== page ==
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J Nutr Health Aging. 2017;21(9):1065-1071. doi: 10.1007/s12603-017-0979-z.

High Serum Folate Is Associated with Brain Atrophy in Older Diabetic People with Vitamin B12 Deficiency.

Author information

1
Timothy Kwok, Department of Medicine and Therapeutics, Prince of Wales Hospital, The Chinese University of Hong Kong, Hong Kong, China, Tel: +852-26323145, Email: tkwok@cuhk.edu.hk; Defeng Wang, Department of Imaging and Interventional Radiology, Prince of Wales Hospital, The Chinese University of Hong Kong, Hong Kong, China, Tel: +852- 26975027, Email: dfwang@cuhk.edu.hk.

Abstract

Previous studies have reported the adverse cognitive effects of high folate status in older individuals with vitamin B12 (VB12) deficiency. Thus, the aim of this study was to investigate how high serum folate and VB12 deficiency could collaboratively aggravate neuronal degeneration. In total, 146 older non-demented diabetic individuals with an average age of 75 ± 3.9 were recruited. VB12 deficiency and high folate status were based on high serum methylmalonic acid (MMA) concentrations (> 0.3 μmol/L) and the serum folate concentration being in the top tertile (> 31.4 nmol/L) respectively. Among these subjects, there were 20 with elevated MMA and high folate. The structural magnetic resonance imaging data of these subjects were analyzed by performing flexible factorial analysis with the "folate level" and "MMA level" added as main effects, and the interaction effect of folate and VB12 on brain volume was evaluated. The results showed significant gray matter atrophy of the right middle occipital gyrus and the opercular part of the inferior frontal gyrus in subjects with a simultaneous high folate status and VB12 deficiency. Together with previous observational studies on cognitive function, this study lends support to the notion that high serum folate concentrations in older people with VB12 deficiency may be associated with increased neurodegeneration.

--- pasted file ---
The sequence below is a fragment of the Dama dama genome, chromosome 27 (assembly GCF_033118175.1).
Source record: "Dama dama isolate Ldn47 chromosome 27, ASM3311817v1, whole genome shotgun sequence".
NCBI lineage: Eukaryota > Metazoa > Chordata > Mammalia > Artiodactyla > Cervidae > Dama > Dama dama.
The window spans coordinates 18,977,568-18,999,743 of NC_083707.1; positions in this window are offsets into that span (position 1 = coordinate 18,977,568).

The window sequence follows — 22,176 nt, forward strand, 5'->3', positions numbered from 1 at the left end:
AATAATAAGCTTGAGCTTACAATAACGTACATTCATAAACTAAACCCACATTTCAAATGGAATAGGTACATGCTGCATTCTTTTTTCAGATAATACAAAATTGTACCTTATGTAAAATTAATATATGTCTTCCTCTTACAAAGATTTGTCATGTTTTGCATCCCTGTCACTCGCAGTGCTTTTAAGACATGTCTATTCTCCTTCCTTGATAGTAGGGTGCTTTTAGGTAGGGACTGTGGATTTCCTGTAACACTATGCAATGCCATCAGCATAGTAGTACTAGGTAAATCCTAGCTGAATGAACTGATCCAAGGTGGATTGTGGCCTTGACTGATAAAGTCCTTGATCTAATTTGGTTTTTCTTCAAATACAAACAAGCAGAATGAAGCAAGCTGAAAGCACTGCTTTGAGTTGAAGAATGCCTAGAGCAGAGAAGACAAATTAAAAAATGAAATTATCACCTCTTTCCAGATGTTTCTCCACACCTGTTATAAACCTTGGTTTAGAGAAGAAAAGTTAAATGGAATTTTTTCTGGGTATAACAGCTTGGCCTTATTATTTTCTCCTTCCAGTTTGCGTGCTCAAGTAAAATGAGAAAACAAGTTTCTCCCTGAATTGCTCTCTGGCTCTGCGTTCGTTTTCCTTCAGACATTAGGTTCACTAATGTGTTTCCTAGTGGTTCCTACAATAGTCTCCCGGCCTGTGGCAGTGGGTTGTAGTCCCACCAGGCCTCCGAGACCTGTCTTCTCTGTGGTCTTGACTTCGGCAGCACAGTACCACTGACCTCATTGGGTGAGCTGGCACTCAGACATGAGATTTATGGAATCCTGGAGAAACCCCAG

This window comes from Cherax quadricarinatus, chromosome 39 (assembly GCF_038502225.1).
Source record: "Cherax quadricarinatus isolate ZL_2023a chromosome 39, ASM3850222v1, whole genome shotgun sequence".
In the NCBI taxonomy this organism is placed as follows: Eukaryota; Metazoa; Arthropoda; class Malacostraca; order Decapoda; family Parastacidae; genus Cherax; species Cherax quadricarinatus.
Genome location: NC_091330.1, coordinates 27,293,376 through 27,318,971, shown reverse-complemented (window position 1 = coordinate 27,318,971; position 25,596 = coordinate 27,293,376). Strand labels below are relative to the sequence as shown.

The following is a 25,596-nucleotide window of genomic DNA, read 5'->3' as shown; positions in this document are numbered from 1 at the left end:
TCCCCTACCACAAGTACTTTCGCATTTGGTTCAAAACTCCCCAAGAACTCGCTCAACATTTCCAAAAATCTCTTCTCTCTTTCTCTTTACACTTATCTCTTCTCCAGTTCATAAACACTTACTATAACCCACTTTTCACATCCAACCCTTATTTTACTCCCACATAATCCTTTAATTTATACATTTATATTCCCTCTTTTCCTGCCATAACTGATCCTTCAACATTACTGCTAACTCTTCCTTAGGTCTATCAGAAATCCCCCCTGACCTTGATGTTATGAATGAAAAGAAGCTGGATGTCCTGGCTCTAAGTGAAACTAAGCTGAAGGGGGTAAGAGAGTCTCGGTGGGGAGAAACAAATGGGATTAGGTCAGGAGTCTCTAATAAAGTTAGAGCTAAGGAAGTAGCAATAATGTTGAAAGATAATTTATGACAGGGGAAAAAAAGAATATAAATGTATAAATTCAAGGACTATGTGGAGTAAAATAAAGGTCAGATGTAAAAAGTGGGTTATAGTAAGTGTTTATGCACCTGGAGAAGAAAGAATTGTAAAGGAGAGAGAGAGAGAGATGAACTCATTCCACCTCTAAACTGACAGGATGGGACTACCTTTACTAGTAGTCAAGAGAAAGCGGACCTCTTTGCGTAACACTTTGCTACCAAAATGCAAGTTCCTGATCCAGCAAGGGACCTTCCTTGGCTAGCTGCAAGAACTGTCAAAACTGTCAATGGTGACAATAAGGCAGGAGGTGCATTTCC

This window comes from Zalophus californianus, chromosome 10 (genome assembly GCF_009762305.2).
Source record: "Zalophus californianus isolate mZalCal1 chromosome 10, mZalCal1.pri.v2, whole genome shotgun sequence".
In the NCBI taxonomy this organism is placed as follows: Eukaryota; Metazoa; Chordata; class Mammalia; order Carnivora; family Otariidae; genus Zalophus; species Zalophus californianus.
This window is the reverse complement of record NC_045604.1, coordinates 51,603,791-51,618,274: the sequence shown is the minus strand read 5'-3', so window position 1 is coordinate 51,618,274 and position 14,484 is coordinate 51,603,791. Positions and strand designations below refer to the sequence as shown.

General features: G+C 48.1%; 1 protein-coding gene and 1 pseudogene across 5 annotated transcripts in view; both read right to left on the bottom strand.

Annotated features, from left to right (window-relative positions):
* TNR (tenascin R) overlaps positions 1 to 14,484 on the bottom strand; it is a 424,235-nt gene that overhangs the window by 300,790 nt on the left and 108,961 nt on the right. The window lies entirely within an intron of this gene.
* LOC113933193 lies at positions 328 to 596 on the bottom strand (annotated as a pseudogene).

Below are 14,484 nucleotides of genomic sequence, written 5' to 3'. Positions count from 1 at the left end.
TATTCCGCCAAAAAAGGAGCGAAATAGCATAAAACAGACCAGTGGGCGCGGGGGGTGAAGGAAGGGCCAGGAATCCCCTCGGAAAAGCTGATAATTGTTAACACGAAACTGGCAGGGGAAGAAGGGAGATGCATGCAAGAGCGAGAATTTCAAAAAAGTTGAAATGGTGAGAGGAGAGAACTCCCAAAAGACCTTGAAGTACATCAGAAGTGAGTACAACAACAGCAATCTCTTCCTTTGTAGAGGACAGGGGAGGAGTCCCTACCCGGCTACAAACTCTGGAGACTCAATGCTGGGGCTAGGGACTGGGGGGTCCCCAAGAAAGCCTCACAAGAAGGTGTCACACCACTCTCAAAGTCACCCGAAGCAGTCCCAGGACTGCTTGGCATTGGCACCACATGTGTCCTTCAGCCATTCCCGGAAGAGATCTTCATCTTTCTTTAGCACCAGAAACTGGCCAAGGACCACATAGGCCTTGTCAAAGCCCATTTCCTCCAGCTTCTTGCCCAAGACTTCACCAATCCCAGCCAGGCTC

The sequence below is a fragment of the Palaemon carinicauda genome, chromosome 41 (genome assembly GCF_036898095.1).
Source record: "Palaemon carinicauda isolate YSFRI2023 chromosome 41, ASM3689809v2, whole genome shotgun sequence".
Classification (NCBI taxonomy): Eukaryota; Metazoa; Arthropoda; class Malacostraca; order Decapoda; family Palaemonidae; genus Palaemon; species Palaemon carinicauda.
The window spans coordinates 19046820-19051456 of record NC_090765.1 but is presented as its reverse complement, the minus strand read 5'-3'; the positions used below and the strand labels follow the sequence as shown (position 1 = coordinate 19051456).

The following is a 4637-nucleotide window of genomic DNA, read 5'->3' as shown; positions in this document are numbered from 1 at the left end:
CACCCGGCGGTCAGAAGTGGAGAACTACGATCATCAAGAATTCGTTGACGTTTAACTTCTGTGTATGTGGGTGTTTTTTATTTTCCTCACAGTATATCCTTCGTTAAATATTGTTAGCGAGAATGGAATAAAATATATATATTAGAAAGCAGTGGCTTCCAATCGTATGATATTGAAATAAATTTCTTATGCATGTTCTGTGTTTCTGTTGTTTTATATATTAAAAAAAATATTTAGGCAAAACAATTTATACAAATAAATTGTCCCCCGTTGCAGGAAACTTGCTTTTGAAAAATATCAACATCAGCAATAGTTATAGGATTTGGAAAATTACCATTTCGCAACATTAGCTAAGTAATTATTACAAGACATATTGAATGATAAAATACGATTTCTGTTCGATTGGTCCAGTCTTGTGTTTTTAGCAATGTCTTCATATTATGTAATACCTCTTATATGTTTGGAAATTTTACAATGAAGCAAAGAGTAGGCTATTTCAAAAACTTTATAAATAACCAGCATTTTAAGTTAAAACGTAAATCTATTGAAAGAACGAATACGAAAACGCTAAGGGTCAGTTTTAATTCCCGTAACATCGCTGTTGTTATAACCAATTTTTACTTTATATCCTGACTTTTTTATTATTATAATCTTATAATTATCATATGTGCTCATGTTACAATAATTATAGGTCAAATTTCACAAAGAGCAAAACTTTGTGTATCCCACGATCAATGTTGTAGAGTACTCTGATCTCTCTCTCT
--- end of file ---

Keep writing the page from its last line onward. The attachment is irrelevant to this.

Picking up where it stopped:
KEYWORDS:

Vitamin B12; folate; magnetic resonance imaging; methylmalonic acid; older people

PMID:
29083449
DOI:
10.1007/s12603-017-0979-z
[Indexed for MEDLINE]

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